String lists. Python is often used to process textual data. With strings, and string lists, we store and can handle this data in an efficient way.
In string lists, we use the syntax for lists and that of strings together. Literals are often used in examples, but are less useful in real programs. We read in data from files.
Create string lists. This program creates 2 equivalent string lists. It then performs some simple operations on the lists, such as getting the length and looping.
Part 1 The list initializer syntax is used. We get the length of the list with len and can use a for-loop to iterate.
Part 2 The second section of this code example uses the list() built-in to create an empty list. Then it calls append() to add elements.
# Part A: create a list of three strings.
strings = ["one", "two", "THREE"]
# ... Display length of list.
# ... Display all string elements in list.for value in strings:
# Part B: create a string list and build it with append calls.
strings2 = list()
# ... Display length and individual strings.
for value in strings2:
Combine string lists. Two string lists can be combined with the plus operator. This is simpler than trying to loop and add individual elements with append().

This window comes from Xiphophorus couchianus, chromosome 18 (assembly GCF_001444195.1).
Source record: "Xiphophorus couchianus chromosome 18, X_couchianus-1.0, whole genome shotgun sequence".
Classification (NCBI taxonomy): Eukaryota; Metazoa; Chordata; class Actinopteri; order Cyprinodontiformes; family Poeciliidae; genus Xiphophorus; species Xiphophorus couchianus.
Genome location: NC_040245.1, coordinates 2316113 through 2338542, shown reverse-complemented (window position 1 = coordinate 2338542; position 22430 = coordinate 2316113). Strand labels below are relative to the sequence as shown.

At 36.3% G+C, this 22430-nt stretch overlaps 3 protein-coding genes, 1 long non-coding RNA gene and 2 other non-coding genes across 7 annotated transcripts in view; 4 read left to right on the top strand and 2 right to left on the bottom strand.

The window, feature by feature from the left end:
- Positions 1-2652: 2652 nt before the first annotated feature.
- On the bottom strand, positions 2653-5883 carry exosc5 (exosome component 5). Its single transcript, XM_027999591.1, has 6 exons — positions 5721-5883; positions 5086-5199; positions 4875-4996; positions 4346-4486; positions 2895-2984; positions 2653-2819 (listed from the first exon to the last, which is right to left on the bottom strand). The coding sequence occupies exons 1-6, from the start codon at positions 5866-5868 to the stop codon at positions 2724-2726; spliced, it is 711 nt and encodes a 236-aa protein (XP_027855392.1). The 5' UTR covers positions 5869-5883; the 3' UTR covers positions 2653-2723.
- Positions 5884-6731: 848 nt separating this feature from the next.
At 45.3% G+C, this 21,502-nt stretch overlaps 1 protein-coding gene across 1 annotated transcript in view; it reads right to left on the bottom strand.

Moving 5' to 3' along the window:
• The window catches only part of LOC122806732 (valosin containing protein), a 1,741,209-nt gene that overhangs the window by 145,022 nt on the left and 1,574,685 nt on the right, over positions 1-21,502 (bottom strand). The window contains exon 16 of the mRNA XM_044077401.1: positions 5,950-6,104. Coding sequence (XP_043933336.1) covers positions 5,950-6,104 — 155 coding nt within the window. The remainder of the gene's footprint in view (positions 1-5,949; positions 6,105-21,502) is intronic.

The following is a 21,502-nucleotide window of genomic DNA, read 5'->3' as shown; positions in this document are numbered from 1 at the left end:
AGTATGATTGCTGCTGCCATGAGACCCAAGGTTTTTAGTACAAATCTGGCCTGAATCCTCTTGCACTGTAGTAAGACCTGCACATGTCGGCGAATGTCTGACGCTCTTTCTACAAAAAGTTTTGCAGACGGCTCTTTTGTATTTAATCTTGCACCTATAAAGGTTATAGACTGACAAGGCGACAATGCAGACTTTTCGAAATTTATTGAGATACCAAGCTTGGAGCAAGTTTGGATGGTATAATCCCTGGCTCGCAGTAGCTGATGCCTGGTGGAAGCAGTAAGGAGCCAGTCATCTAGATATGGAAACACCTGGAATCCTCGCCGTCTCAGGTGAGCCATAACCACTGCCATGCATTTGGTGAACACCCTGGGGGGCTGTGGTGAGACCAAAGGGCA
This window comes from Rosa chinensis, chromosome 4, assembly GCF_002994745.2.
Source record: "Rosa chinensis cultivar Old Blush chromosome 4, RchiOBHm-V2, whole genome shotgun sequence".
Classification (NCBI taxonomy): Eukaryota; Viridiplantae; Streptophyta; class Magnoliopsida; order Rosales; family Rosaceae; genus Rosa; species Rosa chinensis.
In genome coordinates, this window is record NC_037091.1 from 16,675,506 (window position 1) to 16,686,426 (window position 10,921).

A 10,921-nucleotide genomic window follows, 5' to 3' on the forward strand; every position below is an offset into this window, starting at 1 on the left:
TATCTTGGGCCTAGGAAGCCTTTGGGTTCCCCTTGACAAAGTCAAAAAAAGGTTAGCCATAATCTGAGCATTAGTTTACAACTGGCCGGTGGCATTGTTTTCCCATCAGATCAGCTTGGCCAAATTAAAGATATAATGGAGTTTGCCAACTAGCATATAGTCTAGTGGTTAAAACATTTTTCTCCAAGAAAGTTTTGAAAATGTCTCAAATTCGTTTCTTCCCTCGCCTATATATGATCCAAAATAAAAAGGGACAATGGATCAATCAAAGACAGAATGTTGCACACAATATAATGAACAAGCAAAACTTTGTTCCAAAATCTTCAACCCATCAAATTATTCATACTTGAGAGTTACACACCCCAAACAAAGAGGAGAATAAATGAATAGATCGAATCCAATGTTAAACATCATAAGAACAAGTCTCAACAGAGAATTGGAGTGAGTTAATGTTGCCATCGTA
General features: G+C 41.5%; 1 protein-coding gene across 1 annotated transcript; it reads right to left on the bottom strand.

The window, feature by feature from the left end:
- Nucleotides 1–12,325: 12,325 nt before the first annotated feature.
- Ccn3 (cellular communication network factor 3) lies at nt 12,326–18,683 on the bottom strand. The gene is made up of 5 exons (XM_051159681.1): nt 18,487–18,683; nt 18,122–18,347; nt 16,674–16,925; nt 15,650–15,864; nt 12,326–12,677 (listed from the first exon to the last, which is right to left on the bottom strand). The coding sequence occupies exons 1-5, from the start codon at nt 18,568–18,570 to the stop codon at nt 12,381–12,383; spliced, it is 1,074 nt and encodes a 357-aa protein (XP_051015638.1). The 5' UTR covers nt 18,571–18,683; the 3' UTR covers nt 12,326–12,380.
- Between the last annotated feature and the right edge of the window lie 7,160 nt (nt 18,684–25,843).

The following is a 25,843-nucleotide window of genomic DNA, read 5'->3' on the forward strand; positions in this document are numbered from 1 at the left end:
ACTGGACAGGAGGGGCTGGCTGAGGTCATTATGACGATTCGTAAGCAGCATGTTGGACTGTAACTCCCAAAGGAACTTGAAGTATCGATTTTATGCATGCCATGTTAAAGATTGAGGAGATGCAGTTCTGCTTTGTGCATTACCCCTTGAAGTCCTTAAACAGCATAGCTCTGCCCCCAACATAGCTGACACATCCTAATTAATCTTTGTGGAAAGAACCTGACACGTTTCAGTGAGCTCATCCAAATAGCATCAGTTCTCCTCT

left = ["cat", "dog"]
right = ["bird", "fish"]
# Add two string lists together.
result = left + right# The four elements are now in one list.
print(result)['cat', 'dog', 'bird', 'fish']
Read lines into list. Please add a file to your computer in an accessible location. To add each line to a string list, we can use readlines. These are some details here.
# Open a file on the disk (please change the file path).
f = open(r"C:\files\gems.txt", "r")
# Create an empty list.
lines = 
# Convert lines into string list.for line in f.readlines():
# Display all elements.for element in lines:
print("[" + element + "]")ruby
Loop over 2 string lists. We can use two approaches to loop over two lists at once. We can iterate over a range of indexes with the range() built-in function.
And We can use zip(), another built-in, to enumerate the lists together without indexes.
left = ["blue", "red"]
right = ["navy", "crimson"]
# Loop over index range.
for i in range(0, len(left)):
print(left[i], "...", right[i])
# Loop over string lists with zip.
for (left_part, right_part) in zip(left, right):
print(left_part, "...", right_part)blue ... navy
red ... crimson
blue ... navy
red ... crimson
Join and split strings. With these methods we can handle CSV files (comma-separated values). With join, we combine a string list into a single string separated with a comma char.
Info With split we separate apart a string. We divide based on a delimiter character—here we use a single comma.
items = ["one", "two", "ten", "eight"]
# Combine string list into a single string.
string_value = ",".join(items)
# Separate string into a string list.
list_values = string_value.split(",")
['one', 'two', 'ten', 'eight']
Duplicates. Sometimes we want to remove duplicate elements from a list. If ordering is important, we may need a special method to avoid reordering elements. Here a set is useful.